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07 June 2023

82 defibrillators deployed across UAE

Part of the training courses that Abu Dhabi Police conducts on operating the device (Supplied)

By Staff

The United Arab Emirates (UAE) Ministry of Interior (MoI) deployed 82 automatic defibrillators in different locations across the UAE with the aim to deal with emergencies and heart failure cases.

A number of community members were trained to operate the defibrillators that were put for use when needed in public places.

Lieutenant Colonel Omar Ahmed Al Dhaheri, Chief of the Training Section at the Emergency and Public Safety Department, at the Central Operations Department in the Abu Dhabi Police said that installing these defibrillators at public places comes in realization of the vision of Lt. General Sheikh Saif bin Zayed Al Nahyan, Deputy Prime Minister and Minister of Interior aiming to train staff members working in public places such as malls, shopping centers, municipality, governmental entities, public parks, etc. in order to save the lives of people who might face cardiac arrests.

Al Dhaheri said that the number of training courses for individuals and staff working at shopping centers and entities reached to 78 courses including 25 refresher courses to enhance their capabilities of using defibrillators when needed, and enable them to instantly handle emergencies and heart failure.

He noted that the refresher courses provide a second chance to promote the practice on how to use the equipment, elevate the level of skills of the public in this regard, and reduce the response time needed in heart failure cases until the arrival of the ambulances.

Lieutenant Colonel Al Dhaheri explained that defibrillators are automatic medical equipment used to treat heart rhythm disorders by electric shocks that end the disorder of the heart’s electrical signals.

He said that defibrillators are used when there are symptoms of circulatory failure in a person with suspected heart failure. The symptoms include fainting, irregular breathing, and a weak or absent pulse.

He said that the training is delivered by qualified experts with international accreditation from the American Heart Association, to empower members of the public of using it when needed, and to raise awareness on the importance of first aid, and to upgrade services according to international standards. He explained that trainees are awarded certificates accredited by the American Heart Association to conduct Cardiopulmonary Resuscitation (CPR) and use defibrillators.

He continued that defibrillators are user-friendly, safe and smart, and they won’t provide electric shocks until they analyze the pulse and heart signals to detect a ventricular fibrillation that requires an electric shock.

He explained that defibrillators are used when the heart does not beat properly, and they include a built-in computer that can identify such cases, and then allow providing an electric shock to restore heart beats.

He noted, “The steps of using the equipment include operating the defibrillator, and following the instructions that are displayed in audio and visual formats. The skills of using the equipment depend on the level of training received.”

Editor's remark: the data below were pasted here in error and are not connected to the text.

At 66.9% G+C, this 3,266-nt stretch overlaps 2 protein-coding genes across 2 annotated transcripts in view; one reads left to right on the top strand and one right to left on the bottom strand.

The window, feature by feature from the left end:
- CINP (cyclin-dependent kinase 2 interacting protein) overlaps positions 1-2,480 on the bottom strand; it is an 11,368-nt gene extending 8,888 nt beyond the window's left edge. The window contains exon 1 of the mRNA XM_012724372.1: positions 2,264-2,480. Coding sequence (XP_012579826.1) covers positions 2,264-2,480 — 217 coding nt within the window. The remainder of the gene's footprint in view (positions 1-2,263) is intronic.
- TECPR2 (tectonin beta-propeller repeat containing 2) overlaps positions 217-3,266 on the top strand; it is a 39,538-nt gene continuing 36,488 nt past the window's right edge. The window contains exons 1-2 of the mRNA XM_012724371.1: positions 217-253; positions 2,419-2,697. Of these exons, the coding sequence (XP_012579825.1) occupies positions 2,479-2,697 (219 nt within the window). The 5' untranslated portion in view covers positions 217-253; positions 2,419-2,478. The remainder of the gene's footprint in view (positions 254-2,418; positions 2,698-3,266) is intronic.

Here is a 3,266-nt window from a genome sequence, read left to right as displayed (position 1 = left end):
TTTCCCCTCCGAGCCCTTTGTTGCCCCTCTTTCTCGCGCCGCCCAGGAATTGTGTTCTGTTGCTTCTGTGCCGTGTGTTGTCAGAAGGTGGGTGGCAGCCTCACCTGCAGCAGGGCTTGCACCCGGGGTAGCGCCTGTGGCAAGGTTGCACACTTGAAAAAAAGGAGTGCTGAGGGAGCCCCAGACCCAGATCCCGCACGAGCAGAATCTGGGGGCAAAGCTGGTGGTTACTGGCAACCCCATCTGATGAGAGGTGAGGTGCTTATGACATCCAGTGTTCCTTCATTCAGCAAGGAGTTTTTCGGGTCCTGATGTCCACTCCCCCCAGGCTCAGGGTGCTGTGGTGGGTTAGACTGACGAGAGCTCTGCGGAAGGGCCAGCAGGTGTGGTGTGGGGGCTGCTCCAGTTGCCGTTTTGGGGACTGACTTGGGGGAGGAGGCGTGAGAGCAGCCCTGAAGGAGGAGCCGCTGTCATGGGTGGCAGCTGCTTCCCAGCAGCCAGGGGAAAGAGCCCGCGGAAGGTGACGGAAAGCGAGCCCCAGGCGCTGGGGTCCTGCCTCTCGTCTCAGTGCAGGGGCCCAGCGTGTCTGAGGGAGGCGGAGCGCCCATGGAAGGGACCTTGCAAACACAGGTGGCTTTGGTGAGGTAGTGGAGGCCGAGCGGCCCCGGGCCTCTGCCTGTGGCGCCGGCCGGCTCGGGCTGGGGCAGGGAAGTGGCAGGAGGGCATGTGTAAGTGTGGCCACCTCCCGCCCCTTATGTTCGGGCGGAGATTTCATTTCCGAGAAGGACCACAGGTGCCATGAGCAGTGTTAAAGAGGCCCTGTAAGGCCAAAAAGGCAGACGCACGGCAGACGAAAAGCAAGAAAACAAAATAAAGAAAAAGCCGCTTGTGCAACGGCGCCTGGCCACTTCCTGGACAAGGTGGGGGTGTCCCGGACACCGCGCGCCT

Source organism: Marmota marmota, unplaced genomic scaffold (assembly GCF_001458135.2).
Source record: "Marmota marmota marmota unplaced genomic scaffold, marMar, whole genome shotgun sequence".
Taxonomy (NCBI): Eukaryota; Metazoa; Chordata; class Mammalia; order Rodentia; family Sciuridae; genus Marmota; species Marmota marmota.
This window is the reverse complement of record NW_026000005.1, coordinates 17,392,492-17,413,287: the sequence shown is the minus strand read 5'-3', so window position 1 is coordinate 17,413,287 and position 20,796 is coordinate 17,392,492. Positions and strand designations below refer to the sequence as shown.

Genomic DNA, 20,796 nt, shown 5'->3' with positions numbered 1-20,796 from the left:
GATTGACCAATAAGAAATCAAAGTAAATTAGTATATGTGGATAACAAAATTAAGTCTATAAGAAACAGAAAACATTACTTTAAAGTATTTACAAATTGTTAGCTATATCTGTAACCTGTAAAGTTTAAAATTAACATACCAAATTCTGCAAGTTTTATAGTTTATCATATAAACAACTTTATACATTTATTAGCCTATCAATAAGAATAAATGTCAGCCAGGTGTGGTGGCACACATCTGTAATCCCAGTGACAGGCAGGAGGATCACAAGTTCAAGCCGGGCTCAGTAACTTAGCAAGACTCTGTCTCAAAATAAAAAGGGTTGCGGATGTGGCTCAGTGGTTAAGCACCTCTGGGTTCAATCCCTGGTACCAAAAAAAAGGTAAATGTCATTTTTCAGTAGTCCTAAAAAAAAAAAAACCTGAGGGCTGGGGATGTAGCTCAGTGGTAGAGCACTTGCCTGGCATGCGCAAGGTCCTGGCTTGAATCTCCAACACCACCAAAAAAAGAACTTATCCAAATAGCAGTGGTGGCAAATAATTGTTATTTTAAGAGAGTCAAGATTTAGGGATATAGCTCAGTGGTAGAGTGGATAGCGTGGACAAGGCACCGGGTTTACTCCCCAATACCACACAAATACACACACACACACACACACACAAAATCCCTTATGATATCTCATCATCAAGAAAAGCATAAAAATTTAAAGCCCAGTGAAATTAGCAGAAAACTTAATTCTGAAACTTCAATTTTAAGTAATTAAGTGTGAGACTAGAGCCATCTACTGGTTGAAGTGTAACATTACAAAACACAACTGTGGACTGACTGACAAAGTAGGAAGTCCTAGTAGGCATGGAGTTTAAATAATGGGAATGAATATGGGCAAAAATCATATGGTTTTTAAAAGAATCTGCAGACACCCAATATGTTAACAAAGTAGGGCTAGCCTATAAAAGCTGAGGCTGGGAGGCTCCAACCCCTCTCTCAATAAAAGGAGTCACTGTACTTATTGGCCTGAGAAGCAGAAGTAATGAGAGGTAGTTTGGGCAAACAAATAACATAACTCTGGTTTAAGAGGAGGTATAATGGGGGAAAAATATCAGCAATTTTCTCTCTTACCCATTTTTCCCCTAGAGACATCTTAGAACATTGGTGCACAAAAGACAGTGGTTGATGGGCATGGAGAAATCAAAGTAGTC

Lieutenant Colonel Al Dhaheri said, “The defibrillator detects the cases of sudden cardiac arrest during the fibrillation stage, then it provides an electric shock to stop the fibrillation. The person administrating the treatment has to perform chest compressions to allow the heart beat again and function properly depending on the status of the patient who might be suffering from hereditary and chronic diseases.”

He also mentioned the steps to perform cardiopulmonary resuscitation include checking the level of the patient’s consciousness through his sense, speech or sense of pain by pinching him.

He continued, “In case the patient was not responding, the administrator must open the mouth of the patient and ensure that the airway is opened, and must ensure that the patient is still breathing. The defibrillator must then be used if the patients seized to breath or if the heart stopped, by providing an electrical shock, and then continue the resuscitation process by chest compressions.”

Cardiac arrest for four minutes destroys brain cells

The American Heart Association explained that brain cells get destroyed after four minutes of a cardiac arrest. The stop of the blood circulation results in the lack of Oxygen which affects brain cells and may lead to their destruction as they can’t stay without Oxygen for long. A study revealed that every minute of a patient’s life represents 10% of the survival rate. This means that survival rates stand at 90% through the resuscitation in the first minute, and become 50% in the fifth minute, 30% in the seventh, and drop to 4-10% in the 9th – 11th minute.

Notable, a number of 150,000 – 200,000 people are saved annually by using defibrillators in the United States of America. Ventricular fibrillation constitutes 60-80% of total cardiac arrests, and 75% of those cardiac arrest cases take place outside hospitals.